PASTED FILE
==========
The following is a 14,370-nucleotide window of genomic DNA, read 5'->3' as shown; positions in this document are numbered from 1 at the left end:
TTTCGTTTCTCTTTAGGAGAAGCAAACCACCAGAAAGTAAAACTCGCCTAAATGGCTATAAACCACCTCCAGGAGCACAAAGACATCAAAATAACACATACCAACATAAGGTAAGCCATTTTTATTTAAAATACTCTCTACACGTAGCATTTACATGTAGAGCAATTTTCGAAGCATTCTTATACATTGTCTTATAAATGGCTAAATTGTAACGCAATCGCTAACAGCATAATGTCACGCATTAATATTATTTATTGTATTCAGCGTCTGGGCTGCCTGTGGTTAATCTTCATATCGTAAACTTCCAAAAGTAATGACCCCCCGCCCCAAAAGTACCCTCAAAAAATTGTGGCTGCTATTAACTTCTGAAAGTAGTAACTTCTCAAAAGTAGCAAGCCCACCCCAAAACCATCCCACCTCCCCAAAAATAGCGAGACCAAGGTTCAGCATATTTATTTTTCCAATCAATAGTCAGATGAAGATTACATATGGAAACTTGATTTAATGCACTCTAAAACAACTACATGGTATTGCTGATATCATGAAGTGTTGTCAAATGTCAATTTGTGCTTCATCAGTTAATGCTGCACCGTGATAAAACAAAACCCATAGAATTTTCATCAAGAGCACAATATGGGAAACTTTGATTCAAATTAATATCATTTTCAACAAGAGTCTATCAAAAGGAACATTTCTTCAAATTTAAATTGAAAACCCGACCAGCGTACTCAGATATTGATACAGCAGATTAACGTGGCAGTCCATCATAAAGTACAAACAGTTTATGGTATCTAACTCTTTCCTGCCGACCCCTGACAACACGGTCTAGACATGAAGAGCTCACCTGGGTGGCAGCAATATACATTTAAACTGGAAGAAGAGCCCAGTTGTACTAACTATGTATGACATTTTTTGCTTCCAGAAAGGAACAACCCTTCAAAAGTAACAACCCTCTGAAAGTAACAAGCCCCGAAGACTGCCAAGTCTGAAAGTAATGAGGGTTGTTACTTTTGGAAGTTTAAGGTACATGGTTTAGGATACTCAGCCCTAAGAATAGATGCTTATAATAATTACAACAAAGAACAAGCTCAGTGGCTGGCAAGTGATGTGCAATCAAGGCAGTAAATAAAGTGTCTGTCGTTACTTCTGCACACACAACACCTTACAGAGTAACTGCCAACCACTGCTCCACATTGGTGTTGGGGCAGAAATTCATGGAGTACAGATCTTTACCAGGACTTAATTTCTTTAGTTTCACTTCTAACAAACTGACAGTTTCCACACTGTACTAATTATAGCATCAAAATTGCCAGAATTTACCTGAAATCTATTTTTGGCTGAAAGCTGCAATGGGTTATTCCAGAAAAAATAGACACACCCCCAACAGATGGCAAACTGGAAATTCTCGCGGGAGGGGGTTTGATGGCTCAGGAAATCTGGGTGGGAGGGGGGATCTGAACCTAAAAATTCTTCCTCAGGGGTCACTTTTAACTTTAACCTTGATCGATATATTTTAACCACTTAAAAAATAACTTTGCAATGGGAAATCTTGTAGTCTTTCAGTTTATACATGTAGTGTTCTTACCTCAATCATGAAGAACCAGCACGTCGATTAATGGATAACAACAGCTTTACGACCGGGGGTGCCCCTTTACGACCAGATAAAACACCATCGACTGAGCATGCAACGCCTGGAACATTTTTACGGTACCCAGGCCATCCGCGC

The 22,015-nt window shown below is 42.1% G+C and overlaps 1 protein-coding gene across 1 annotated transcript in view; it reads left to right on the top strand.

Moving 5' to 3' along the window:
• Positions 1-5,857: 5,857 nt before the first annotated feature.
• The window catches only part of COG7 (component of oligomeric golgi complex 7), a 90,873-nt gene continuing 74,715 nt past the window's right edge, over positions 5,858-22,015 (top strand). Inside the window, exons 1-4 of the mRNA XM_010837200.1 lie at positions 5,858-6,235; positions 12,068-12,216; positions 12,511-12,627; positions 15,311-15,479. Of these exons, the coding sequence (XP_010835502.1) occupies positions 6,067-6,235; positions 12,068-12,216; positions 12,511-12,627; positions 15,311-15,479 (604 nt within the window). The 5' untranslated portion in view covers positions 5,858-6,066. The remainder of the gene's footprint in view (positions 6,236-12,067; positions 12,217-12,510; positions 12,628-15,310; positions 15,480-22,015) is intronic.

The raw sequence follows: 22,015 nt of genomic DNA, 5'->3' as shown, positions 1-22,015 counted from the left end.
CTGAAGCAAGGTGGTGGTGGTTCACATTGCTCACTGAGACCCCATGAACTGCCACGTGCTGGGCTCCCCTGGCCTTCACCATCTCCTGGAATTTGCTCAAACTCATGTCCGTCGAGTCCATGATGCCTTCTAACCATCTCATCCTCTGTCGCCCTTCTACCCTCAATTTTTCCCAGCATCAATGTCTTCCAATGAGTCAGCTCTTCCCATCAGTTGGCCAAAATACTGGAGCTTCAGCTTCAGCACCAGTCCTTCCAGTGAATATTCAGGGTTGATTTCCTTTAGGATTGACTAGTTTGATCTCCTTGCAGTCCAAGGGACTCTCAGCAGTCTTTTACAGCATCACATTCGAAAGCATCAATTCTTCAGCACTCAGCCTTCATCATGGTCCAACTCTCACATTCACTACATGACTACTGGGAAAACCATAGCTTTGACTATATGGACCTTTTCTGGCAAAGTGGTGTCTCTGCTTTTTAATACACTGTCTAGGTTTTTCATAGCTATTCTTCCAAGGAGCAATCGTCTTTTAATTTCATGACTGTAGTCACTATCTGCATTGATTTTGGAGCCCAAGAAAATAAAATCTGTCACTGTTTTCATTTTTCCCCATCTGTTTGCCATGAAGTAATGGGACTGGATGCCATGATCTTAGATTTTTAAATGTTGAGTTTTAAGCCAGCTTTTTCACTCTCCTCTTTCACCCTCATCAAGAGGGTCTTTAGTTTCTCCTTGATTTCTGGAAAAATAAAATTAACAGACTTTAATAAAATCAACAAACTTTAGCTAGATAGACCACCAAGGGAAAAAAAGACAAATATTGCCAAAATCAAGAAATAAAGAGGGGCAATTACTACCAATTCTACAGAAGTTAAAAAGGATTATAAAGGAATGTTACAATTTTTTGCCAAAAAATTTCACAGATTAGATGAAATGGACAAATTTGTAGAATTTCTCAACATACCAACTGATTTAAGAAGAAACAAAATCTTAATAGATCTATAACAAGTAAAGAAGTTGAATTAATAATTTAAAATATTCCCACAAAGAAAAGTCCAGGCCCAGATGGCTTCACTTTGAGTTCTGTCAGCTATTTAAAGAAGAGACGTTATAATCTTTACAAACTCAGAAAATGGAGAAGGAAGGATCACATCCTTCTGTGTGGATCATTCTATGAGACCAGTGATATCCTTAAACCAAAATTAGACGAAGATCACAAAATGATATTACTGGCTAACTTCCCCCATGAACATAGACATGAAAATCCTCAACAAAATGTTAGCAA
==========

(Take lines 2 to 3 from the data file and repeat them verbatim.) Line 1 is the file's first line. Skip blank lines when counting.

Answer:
TTTCGTTTCTCTTTAGGAGAAGCAAACCACCAGAAAGTAAAACTCGCCTAAATGGCTATAAACCACCTCCAGGAGCACAAAGACATCAAAATAACACATACCAACATAAGGTAAGCCATTTTTATTTAAAATACTCTCTACACGTAGCATTTACATGTAGAGCAATTTTCGAAGCATTCTTATACATTGTCTTATAAATGGCTAAATTGTAACGCAATCGCTAACAGCATAATGTCACGCATTAATATTATTTATTGTATTCAGCGTCTGGGCTGCCTGTGGTTAATCTTCATATCGTAAACTTCCAAAAGTAATGACCCCCCGCCCCAAAAGTACCCTCAAAAAATTGTGGCTGCTATTAACTTCTGAAAGTAGTAACTTCTCAAAAGTAGCAAGCCCACCCCAAAACCATCCCACCTCCCCAAAAATAGCGAGACCAAGGTTCAGCATATTTATTTTTCCAATCAATAGTCAGATGAAGATTACATATGGAAACTTGATTTAATGCACTCTAAAACAACTACATGGTATTGCTGATATCATGAAGTGTTGTCAAATGTCAATTTGTGCTTCATCAGTTAATGCTGCACCGTGATAAAACAAAACCCATAGAATTTTCATCAAGAGCACAATATGGGAAACTTTGATTCAAATTAATATCATTTTCAACAAGAGTCTATCAAAAGGAACATTTCTTCAAATTTAAATTGAAAACCCGACCAGCGTACTCAGATATTGATACAGCAGATTAACGTGGCAGTCCATCATAAAGTACAAACAGTTTATGGTATCTAACTCTTTCCTGCCGACCCCTGACAACACGGTCTAGACATGAAGAGCTCACCTGGGTGGCAGCAATATACATTTAAACTGGAAGAAGAGCCCAGTTGTACTAACTATGTATGACATTTTTTGCTTCCAGAAAGGAACAACCCTTCAAAAGTAACAACCCTCTGAAAGTAACAAGCCCCGAAGACTGCCAAGTCTGAAAGTAATGAGGGTTGTTACTTTTGGAAGTTTAAGGTACATGGTTTAGGATACTCAGCCCTAAGAATAGATGCTTATAATAATTACAACAAAGAACAAGCTCAGTGGCTGGCAAGTGATGTGCAATCAAGGCAGTAAATAAAGTGTCTGTCGTTACTTCTGCACACACAACACCTTACAGAGTAACTGCCAACCACTGCTCCACATTGGTGTTGGGGCAGAAATTCATGGAGTACAGATCTTTACCAGGACTTAATTTCTTTAGTTTCACTTCTAACAAACTGACAGTTTCCACACTGTACTAATTATAGCATCAAAATTGCCAGAATTTACCTGAAATCTATTTTTGGCTGAAAGCTGCAATGGGTTATTCCAGAAAAAATAGACACACCCCCAACAGATGGCAAACTGGAAATTCTCGCGGGAGGGGGTTTGATGGCTCAGGAAATCTGGGTGGGAGGGGGGATCTGAACCTAAAAATTCTTCCTCAGGGGTCACTTTTAACTTTAACCTTGATCGATATATTTTAACCACTTAAAAAATAACTTTGCAATGGGAAATCTTGTAGTCTTTCAGTTTATACATGTAGTGTTCTTACCTCAATCATGAAGAACCAGCACGTCGATTAATGGATAACAACAGCTTTACGACCGGGGGTGCCCCTTTACGACCAGATAAAACACCATCGACTGAGCATGCAACGCCTGGAACATTTTTACGGTACCCAGGCCATCCGCGC

The 22,015-nt window shown below is 42.1% G+C and overlaps 1 protein-coding gene across 1 annotated transcript in view; it reads left to right on the top strand.